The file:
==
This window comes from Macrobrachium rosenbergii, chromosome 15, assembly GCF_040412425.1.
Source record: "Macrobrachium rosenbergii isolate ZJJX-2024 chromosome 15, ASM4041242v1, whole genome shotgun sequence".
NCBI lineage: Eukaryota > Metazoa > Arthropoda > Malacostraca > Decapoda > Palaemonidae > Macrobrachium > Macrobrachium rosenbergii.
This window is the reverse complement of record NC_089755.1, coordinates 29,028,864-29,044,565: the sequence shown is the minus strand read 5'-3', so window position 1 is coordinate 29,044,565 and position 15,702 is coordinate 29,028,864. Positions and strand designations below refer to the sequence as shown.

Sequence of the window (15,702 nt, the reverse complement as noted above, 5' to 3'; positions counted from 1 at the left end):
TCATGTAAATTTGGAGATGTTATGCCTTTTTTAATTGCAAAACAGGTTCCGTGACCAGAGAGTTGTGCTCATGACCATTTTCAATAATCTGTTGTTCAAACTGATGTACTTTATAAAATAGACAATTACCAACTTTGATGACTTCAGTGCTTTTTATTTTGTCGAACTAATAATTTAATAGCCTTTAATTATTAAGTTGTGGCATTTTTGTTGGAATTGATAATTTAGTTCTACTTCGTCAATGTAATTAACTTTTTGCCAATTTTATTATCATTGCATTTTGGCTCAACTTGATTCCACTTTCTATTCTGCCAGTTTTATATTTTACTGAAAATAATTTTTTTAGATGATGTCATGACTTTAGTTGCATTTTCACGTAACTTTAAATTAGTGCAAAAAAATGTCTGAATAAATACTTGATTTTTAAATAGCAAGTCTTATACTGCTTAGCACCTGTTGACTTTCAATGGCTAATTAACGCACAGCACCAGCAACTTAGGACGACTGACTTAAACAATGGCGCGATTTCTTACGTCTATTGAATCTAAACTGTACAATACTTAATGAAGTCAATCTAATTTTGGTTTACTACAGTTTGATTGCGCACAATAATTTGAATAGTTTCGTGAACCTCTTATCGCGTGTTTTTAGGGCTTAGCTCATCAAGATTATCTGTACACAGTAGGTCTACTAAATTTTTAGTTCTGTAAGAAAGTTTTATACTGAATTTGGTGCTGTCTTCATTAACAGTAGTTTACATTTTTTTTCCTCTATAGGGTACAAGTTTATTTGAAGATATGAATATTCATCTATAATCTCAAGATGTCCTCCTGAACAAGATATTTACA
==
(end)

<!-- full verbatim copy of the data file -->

This window comes from Macrobrachium rosenbergii, chromosome 15, assembly GCF_040412425.1.
Source record: "Macrobrachium rosenbergii isolate ZJJX-2024 chromosome 15, ASM4041242v1, whole genome shotgun sequence".
NCBI lineage: Eukaryota > Metazoa > Arthropoda > Malacostraca > Decapoda > Palaemonidae > Macrobrachium > Macrobrachium rosenbergii.
This window is the reverse complement of record NC_089755.1, coordinates 29,028,864-29,044,565: the sequence shown is the minus strand read 5'-3', so window position 1 is coordinate 29,044,565 and position 15,702 is coordinate 29,028,864. Positions and strand designations below refer to the sequence as shown.

Sequence of the window (15,702 nt, the reverse complement as noted above, 5' to 3'; positions counted from 1 at the left end):
TCATGTAAATTTGGAGATGTTATGCCTTTTTTAATTGCAAAACAGGTTCCGTGACCAGAGAGTTGTGCTCATGACCATTTTCAATAATCTGTTGTTCAAACTGATGTACTTTATAAAATAGACAATTACCAACTTTGATGACTTCAGTGCTTTTTATTTTGTCGAACTAATAATTTAATAGCCTTTAATTATTAAGTTGTGGCATTTTTGTTGGAATTGATAATTTAGTTCTACTTCGTCAATGTAATTAACTTTTTGCCAATTTTATTATCATTGCATTTTGGCTCAACTTGATTCCACTTTCTATTCTGCCAGTTTTATATTTTACTGAAAATAATTTTTTTAGATGATGTCATGACTTTAGTTGCATTTTCACGTAACTTTAAATTAGTGCAAAAAAATGTCTGAATAAATACTTGATTTTTAAATAGCAAGTCTTATACTGCTTAGCACCTGTTGACTTTCAATGGCTAATTAACGCACAGCACCAGCAACTTAGGACGACTGACTTAAACAATGGCGCGATTTCTTACGTCTATTGAATCTAAACTGTACAATACTTAATGAAGTCAATCTAATTTTGGTTTACTACAGTTTGATTGCGCACAATAATTTGAATAGTTTCGTGAACCTCTTATCGCGTGTTTTTAGGGCTTAGCTCATCAAGATTATCTGTACACAGTAGGTCTACTAAATTTTTAGTTCTGTAAGAAAGTTTTATACTGAATTTGGTGCTGTCTTCATTAACAGTAGTTTACATTTTTTTTCCTCTATAGGGTACAAGTTTATTTGAAGATATGAATATTCATCTATAATCTCAAGATGTCCTCCTGAACAAGATATTTACA